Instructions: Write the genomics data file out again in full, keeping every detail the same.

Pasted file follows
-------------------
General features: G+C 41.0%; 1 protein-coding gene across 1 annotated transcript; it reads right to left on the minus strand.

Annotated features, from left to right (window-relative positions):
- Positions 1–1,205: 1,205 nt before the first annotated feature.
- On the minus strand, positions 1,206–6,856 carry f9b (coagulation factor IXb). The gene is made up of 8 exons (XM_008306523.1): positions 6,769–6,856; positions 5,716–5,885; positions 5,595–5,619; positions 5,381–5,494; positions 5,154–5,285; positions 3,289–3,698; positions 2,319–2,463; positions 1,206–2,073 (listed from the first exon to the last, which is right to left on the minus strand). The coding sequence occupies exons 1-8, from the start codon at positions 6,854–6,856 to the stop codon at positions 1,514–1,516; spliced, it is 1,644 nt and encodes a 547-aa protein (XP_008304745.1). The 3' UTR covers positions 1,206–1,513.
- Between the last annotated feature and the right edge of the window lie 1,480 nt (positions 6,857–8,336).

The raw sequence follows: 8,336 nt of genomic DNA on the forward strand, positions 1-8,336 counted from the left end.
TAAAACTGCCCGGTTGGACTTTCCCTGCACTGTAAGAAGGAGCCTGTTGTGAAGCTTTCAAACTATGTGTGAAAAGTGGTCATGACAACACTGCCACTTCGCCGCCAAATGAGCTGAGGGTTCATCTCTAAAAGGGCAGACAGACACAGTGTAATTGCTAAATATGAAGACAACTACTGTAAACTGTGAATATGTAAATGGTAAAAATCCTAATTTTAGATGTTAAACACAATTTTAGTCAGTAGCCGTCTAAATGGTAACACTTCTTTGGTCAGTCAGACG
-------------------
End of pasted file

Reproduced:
General features: G+C 41.0%; 1 protein-coding gene across 1 annotated transcript; it reads right to left on the minus strand.

Annotated features, from left to right (window-relative positions):
- Positions 1–1,205: 1,205 nt before the first annotated feature.
- On the minus strand, positions 1,206–6,856 carry f9b (coagulation factor IXb). The gene is made up of 8 exons (XM_008306523.1): positions 6,769–6,856; positions 5,716–5,885; positions 5,595–5,619; positions 5,381–5,494; positions 5,154–5,285; positions 3,289–3,698; positions 2,319–2,463; positions 1,206–2,073 (listed from the first exon to the last, which is right to left on the minus strand). The coding sequence occupies exons 1-8, from the start codon at positions 6,854–6,856 to the stop codon at positions 1,514–1,516; spliced, it is 1,644 nt and encodes a 547-aa protein (XP_008304745.1). The 3' UTR covers positions 1,206–1,513.
- Between the last annotated feature and the right edge of the window lie 1,480 nt (positions 6,857–8,336).

The raw sequence follows: 8,336 nt of genomic DNA on the forward strand, positions 1-8,336 counted from the left end.
TAAAACTGCCCGGTTGGACTTTCCCTGCACTGTAAGAAGGAGCCTGTTGTGAAGCTTTCAAACTATGTGTGAAAAGTGGTCATGACAACACTGCCACTTCGCCGCCAAATGAGCTGAGGGTTCATCTCTAAAAGGGCAGACAGACACAGTGTAATTGCTAAATATGAAGACAACTACTGTAAACTGTGAATATGTAAATGGTAAAAATCCTAATTTTAGATGTTAAACACAATTTTAGTCAGTAGCCGTCTAAATGGTAACACTTCTTTGGTCAGTCAGACG